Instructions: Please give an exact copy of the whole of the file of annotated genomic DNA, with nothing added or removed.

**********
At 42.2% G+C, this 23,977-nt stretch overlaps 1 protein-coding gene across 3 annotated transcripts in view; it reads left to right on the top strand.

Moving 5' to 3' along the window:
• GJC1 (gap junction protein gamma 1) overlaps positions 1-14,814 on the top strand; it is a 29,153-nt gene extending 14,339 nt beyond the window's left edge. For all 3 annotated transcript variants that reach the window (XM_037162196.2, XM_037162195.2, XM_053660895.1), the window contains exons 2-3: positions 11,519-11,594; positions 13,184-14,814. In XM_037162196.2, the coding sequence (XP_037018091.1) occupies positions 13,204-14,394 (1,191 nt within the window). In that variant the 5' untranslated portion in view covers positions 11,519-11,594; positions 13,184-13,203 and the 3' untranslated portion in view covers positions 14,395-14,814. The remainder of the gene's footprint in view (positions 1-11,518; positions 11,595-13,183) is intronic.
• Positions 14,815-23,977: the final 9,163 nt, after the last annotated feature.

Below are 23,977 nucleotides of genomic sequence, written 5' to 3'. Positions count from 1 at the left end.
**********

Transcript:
At 42.2% G+C, this 23,977-nt stretch overlaps 1 protein-coding gene across 3 annotated transcripts in view; it reads left to right on the top strand.

Moving 5' to 3' along the window:
• GJC1 (gap junction protein gamma 1) overlaps positions 1-14,814 on the top strand; it is a 29,153-nt gene extending 14,339 nt beyond the window's left edge. For all 3 annotated transcript variants that reach the window (XM_037162196.2, XM_037162195.2, XM_053660895.1), the window contains exons 2-3: positions 11,519-11,594; positions 13,184-14,814. In XM_037162196.2, the coding sequence (XP_037018091.1) occupies positions 13,204-14,394 (1,191 nt within the window). In that variant the 5' untranslated portion in view covers positions 11,519-11,594; positions 13,184-13,203 and the 3' untranslated portion in view covers positions 14,395-14,814. The remainder of the gene's footprint in view (positions 1-11,518; positions 11,595-13,183) is intronic.
• Positions 14,815-23,977: the final 9,163 nt, after the last annotated feature.

Below are 23,977 nucleotides of genomic sequence, written 5' to 3'. Positions count from 1 at the left end.